Figure 10

Engineering support system information process routes for Eurofighter Typhoon.

This major issue is currently trying to be tackled by an EU-funded Integrated Project entitled TATEM along the 6th Framework Programme that started in March 2004 (http://europa.eu.int/comm/research/fp6/projects.cfm). It is only with more standardized processes of the type proposed here that information generated can be better used in a way that follow-on logistic actions such as the provision of spare parts and maintenance personnel can be done effectively and advanced technology such as wireless communication, web-based logistics and troubleshooting and last but not least the integration of further advanced sensing into aircraft structures and systems can be brought further ahead. The latter will be discussed in more detail below.

5. Advanced aircraft structural health monitoring

The way aircraft are monitored today has not very much changed over the past decades (Ladda & Meyer 1991). Most of the monitoring is done by visual inspection supported by other NDT such as ultrasonics and eddy current. Monitoring is done at prescribed intervals which are defined by the weakest links in the aircraft system. As a consequence a huge amount of information is generated, which needs to be processed directly by the maintenance personnel involved. In close to 100% of the cases, the information is always the same: no damage found. Further to this, the major effort in achieving this information is related to dismantling and reassembling the aircraft structure to get access to the component considered. Is this huge amount of effort required to get such little information? Are there no easier means to obtain this information in a more efficient way? In many cases, we even replace the component with no sign of damage only because we do not consider any means to receive more continuous information from these components. In Valeika (2003), this is compared to a situation where all kidneys would have to be replaced for all 55-year-old people because in 0.1% of the cases damage to kidneys has been observed. Why do not we apply such principles for human beings also on aircraft? The answer is quite simple. Human beings have orders of magnitude more sensors than aircraft have. Their sensors are orders of magnitude more primitive than the few sensors we use today in aircraft. Sensors in human beings are highly redundant while the ones in aircraft are mainly not. Biologic sensors can regenerate themselves by self-healing which the ones in engineering cannot. These are just some of the differences between biology and engineering, so the logic questions with respect to a revolution in maintenance technology arising from this are as follows.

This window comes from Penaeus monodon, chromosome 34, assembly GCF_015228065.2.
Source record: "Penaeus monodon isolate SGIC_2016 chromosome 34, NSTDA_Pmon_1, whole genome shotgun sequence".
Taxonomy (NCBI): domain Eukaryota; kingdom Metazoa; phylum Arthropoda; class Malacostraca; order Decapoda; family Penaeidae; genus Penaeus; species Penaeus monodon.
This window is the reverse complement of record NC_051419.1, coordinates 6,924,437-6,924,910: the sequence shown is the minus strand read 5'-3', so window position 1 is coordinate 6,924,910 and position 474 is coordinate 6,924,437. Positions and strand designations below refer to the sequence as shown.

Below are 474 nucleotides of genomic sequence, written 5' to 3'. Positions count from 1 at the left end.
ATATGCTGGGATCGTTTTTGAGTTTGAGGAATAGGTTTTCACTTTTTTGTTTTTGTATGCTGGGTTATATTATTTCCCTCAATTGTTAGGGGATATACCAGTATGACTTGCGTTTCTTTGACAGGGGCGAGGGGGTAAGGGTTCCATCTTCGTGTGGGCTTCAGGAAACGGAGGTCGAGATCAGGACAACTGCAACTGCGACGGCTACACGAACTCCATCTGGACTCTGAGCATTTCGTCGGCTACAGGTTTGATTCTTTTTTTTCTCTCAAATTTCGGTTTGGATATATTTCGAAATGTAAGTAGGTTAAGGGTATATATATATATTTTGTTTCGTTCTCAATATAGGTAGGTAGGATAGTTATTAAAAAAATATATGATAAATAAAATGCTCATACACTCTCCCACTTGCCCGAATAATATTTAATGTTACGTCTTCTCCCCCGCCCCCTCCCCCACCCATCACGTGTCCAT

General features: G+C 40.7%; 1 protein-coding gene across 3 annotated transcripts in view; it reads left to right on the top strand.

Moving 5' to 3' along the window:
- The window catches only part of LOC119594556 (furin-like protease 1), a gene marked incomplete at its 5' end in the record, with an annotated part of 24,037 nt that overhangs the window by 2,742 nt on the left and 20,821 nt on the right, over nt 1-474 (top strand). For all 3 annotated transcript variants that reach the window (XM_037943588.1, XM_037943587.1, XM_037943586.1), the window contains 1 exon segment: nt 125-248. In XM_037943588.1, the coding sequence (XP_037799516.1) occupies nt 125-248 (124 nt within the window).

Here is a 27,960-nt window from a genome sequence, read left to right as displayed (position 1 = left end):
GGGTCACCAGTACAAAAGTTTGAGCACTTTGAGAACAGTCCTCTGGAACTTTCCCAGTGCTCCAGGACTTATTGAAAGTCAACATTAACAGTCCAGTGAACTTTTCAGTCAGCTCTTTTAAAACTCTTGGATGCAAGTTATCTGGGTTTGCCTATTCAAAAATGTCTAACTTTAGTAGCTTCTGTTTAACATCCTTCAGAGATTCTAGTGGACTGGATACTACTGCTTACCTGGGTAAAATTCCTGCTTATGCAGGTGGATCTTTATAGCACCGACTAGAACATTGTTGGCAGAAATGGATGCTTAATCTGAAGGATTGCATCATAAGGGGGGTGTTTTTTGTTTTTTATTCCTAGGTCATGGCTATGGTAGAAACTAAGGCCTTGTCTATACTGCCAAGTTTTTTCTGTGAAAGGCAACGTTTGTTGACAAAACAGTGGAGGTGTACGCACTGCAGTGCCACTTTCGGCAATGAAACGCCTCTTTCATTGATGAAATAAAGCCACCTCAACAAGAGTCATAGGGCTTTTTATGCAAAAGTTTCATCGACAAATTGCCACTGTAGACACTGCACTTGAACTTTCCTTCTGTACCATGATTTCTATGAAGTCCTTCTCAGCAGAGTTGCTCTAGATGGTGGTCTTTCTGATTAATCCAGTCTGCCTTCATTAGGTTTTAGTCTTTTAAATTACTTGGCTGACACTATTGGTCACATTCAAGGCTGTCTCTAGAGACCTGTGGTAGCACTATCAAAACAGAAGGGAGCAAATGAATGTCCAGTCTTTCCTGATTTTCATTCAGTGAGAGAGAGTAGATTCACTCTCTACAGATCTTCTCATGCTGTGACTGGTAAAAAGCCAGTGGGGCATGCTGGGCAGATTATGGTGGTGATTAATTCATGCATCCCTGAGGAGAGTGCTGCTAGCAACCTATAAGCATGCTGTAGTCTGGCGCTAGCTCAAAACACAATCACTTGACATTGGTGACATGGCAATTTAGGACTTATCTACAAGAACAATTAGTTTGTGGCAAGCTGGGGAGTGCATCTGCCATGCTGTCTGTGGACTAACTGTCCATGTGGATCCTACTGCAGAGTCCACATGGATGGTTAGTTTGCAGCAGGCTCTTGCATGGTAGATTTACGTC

1. Can we integrate sensors into the structure that will give us more efficient information than we have today?

  2. Are there low-cost simple sensors around which can be integrated into structures in high quantities and would provide the sufficient redundancy?

  3. Will it be possible to process the high quantity of information generated?

  4. Will this revolution in maintenance through structure-integrated monitoring be beneficial for the operator without compromising safety?

The answer to all of these four questions is: yes. An explanation on how this can be achieved is given subsequently in conjunction with what can be denominated as advanced aircraft SHM.

SHM is considered today to be the integration of sensors into structural components that allow continuous monitoring of the structure combined with automated advanced signal processing. To keep consistency with established designs in engineering, SHM is based on the engineering design principles applied nowadays and tries to automate and extend the monitoring process to the benefit of the engineering system considered. It uses sensors such as optical fibres, piezoelectric elements, micro-electro-mechanical systems (MEMS) or possibly even nanostructures to just name some of the ones being mentioned most. These sensors allow monitoring of strains, acoustics, electrical fields, temperature, pressure, humidity, chemicals and possibly more. Information is retrieved either by wires but more recently even wireless. Sensor signals are processed using advanced data acquisition cards and multiplexers combined with FFT-analysers, wavelets, genetic algorithms and artificial neural networks to again just mention a few. Further information on what is ongoing can be found in a textbook (Staszewski et al. 2003) as well as in the proceedings of conferences (Balageas 2002; Chang 2003).